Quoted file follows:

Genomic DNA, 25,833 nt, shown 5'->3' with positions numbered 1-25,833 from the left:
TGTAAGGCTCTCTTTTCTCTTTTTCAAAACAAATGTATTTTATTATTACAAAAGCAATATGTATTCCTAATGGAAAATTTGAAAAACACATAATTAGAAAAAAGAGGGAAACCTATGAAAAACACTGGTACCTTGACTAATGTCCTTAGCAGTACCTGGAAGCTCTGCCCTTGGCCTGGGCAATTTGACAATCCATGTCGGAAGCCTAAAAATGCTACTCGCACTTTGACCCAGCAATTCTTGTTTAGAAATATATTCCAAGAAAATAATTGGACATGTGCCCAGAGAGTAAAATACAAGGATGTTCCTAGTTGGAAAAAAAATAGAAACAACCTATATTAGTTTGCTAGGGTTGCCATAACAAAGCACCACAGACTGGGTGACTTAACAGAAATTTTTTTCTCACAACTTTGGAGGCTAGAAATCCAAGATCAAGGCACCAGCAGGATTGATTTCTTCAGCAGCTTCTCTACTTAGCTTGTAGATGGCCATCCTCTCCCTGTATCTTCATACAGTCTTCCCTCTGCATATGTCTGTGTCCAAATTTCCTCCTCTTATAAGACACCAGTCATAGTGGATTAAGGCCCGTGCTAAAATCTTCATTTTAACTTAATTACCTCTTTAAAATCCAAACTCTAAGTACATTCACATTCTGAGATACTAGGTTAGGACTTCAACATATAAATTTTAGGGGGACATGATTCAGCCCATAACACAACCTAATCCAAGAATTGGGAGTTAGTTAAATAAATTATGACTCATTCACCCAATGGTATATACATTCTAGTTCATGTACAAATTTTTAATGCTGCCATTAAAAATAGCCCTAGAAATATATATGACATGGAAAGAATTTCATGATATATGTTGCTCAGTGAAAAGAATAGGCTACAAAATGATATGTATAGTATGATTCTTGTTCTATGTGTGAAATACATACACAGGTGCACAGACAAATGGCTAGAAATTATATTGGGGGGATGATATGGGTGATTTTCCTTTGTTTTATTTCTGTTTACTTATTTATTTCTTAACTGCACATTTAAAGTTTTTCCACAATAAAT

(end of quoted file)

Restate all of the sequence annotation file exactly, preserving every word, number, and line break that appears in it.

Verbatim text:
Genomic DNA, 25,833 nt, shown 5'->3' with positions numbered 1-25,833 from the left:
TGTAAGGCTCTCTTTTCTCTTTTTCAAAACAAATGTATTTTATTATTACAAAAGCAATATGTATTCCTAATGGAAAATTTGAAAAACACATAATTAGAAAAAAGAGGGAAACCTATGAAAAACACTGGTACCTTGACTAATGTCCTTAGCAGTACCTGGAAGCTCTGCCCTTGGCCTGGGCAATTTGACAATCCATGTCGGAAGCCTAAAAATGCTACTCGCACTTTGACCCAGCAATTCTTGTTTAGAAATATATTCCAAGAAAATAATTGGACATGTGCCCAGAGAGTAAAATACAAGGATGTTCCTAGTTGGAAAAAAAATAGAAACAACCTATATTAGTTTGCTAGGGTTGCCATAACAAAGCACCACAGACTGGGTGACTTAACAGAAATTTTTTTCTCACAACTTTGGAGGCTAGAAATCCAAGATCAAGGCACCAGCAGGATTGATTTCTTCAGCAGCTTCTCTACTTAGCTTGTAGATGGCCATCCTCTCCCTGTATCTTCATACAGTCTTCCCTCTGCATATGTCTGTGTCCAAATTTCCTCCTCTTATAAGACACCAGTCATAGTGGATTAAGGCCCGTGCTAAAATCTTCATTTTAACTTAATTACCTCTTTAAAATCCAAACTCTAAGTACATTCACATTCTGAGATACTAGGTTAGGACTTCAACATATAAATTTTAGGGGGACATGATTCAGCCCATAACACAACCTAATCCAAGAATTGGGAGTTAGTTAAATAAATTATGACTCATTCACCCAATGGTATATACATTCTAGTTCATGTACAAATTTTTAATGCTGCCATTAAAAATAGCCCTAGAAATATATATGACATGGAAAGAATTTCATGATATATGTTGCTCAGTGAAAAGAATAGGCTACAAAATGATATGTATAGTATGATTCTTGTTCTATGTGTGAAATACATACACAGGTGCACAGACAAATGGCTAGAAATTATATTGGGGGGATGATATGGGTGATTTTCCTTTGTTTTATTTCTGTTTACTTATTTATTTCTTAACTGCACATTTAAAGTTTTTCCACAATAAAT